By year 6, pupils should be able to accurately read aloud a wide range of poetry and books written at an age appropriate interest level at a reasonable speaking pace. They should be able to read most words effortlessly and work out the pronunciation of unfamiliar written words with increasing automaticity. If the pronunciation sounds unfamiliar, pupils in year 6 should independently ask for help in determining both the meaning of the word and how to pronounce it correctly.
Year 6 pupils should be able to read texts aloud with appropriate intonation to show their understanding. They should be able to summarise and present a familiar story in their own words. They should be reading widely and frequently for pleasure and to retrieve information, outside of school as well as in school. They should be able to read silently with good understanding. They should be able to infer the meanings of unfamiliar words and then discuss what they have read.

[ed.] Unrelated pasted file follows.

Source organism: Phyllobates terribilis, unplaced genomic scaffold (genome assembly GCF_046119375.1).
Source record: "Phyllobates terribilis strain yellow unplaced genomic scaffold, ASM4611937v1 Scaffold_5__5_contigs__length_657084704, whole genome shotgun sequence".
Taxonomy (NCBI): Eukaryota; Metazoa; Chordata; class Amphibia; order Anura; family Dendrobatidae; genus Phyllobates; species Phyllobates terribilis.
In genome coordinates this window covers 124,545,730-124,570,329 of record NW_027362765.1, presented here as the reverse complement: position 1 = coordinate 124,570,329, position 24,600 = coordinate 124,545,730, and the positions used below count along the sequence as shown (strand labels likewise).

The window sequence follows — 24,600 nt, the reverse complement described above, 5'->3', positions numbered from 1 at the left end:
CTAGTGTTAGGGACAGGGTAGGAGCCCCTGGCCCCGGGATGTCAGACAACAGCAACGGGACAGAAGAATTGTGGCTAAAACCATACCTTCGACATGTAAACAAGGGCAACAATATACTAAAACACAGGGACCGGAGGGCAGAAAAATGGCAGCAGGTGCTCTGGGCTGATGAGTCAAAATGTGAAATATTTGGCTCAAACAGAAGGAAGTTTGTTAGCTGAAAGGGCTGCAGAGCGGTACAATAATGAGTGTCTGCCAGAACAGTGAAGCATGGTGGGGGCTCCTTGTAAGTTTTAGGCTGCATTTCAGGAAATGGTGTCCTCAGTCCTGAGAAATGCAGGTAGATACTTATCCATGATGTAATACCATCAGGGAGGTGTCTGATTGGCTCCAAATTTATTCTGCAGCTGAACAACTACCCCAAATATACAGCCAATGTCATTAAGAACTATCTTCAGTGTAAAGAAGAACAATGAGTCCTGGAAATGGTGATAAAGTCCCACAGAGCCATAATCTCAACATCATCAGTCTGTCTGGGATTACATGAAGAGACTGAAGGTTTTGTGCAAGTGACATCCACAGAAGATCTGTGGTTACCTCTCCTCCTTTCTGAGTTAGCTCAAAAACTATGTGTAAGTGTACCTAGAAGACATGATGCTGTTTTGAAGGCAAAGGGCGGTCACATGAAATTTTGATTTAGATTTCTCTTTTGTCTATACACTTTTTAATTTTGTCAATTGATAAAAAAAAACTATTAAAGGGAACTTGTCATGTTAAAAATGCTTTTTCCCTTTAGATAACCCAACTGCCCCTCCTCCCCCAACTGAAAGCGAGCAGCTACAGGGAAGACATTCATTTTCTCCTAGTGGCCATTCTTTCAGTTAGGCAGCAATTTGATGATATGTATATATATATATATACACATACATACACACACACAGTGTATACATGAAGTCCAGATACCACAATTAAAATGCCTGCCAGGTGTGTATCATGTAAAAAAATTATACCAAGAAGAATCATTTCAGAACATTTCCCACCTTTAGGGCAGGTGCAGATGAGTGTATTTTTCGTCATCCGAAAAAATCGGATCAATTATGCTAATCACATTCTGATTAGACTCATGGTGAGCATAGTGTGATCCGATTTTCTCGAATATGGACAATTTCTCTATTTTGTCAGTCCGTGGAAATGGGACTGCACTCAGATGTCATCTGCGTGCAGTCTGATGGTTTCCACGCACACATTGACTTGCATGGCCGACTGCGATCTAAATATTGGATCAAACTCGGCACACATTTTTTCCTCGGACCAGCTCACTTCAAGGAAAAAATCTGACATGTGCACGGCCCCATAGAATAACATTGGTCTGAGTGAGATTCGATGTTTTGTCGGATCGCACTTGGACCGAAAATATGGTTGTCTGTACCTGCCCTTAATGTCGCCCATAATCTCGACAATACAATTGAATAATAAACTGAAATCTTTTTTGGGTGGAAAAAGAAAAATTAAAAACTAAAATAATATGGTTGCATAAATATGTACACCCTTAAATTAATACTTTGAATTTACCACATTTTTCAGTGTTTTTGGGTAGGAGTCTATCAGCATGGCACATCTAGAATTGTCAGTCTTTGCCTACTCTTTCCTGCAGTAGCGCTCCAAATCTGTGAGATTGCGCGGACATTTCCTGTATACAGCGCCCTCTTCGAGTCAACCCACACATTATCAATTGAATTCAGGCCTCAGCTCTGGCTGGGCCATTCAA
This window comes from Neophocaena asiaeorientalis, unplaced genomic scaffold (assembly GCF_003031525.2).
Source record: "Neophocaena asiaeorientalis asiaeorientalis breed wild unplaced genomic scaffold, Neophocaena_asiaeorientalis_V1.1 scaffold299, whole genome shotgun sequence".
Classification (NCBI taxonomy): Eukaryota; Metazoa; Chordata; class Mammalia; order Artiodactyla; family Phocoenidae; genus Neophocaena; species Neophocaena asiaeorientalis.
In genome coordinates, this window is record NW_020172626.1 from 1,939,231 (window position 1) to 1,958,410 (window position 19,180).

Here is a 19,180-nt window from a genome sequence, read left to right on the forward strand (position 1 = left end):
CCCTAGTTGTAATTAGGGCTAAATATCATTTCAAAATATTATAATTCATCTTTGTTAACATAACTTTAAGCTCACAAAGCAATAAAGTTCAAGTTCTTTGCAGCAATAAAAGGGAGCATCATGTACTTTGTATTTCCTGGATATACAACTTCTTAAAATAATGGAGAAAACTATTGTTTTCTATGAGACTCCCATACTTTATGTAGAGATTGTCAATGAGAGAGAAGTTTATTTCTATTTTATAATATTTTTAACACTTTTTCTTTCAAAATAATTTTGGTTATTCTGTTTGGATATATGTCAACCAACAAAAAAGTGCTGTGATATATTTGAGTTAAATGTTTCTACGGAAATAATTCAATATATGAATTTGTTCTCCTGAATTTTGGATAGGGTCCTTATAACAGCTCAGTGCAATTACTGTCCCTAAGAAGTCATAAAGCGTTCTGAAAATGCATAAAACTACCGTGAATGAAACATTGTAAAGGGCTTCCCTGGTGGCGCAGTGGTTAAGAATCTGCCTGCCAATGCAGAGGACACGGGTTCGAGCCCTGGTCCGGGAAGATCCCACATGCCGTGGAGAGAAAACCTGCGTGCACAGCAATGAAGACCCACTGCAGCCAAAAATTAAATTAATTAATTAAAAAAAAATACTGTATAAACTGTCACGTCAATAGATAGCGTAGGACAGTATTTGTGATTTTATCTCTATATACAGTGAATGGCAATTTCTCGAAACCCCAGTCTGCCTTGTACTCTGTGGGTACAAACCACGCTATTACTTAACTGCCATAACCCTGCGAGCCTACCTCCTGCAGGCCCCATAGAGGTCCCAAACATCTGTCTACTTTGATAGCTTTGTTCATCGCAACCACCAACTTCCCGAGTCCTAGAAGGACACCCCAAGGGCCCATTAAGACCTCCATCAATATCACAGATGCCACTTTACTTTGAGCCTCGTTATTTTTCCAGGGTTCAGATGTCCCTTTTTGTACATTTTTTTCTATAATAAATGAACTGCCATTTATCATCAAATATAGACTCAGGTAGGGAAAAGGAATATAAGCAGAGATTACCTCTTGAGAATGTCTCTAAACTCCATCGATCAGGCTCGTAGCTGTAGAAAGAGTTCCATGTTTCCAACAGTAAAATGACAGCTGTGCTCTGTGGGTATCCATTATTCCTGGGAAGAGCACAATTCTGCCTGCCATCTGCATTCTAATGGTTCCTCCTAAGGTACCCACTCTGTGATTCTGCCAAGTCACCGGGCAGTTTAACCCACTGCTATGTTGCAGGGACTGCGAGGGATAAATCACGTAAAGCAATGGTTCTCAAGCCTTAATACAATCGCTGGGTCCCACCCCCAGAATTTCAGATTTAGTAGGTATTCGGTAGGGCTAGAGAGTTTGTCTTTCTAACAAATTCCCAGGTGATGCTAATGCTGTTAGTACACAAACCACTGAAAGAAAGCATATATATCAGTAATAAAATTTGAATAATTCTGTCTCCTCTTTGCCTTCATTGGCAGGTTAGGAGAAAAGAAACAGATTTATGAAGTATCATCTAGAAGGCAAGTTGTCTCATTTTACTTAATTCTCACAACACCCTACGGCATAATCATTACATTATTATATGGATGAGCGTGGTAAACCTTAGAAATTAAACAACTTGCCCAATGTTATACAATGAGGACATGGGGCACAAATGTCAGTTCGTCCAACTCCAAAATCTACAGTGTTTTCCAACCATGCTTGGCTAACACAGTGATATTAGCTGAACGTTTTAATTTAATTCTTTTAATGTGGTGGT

During year 6, pupils should continue to expand their vocabulary through exposure to stories, plays, poetry, non-fiction and textbooks, both read by them and to them by others. They should be given the opportunity to listen to books and other writing that they have not come across before – hearing and learning new vocabulary and grammatical structures, and having a chance to talk about this. Their confidence, enjoyment and mastery of language should be extended through public speaking, performance and debate. By the end of year 6, your child’s reading should be sufficiently fluent and effortless enough for them to manage the general demands of the curriculum in year 7, across all subjects, in order to enable them to learn the necessary subject-specific vocabulary.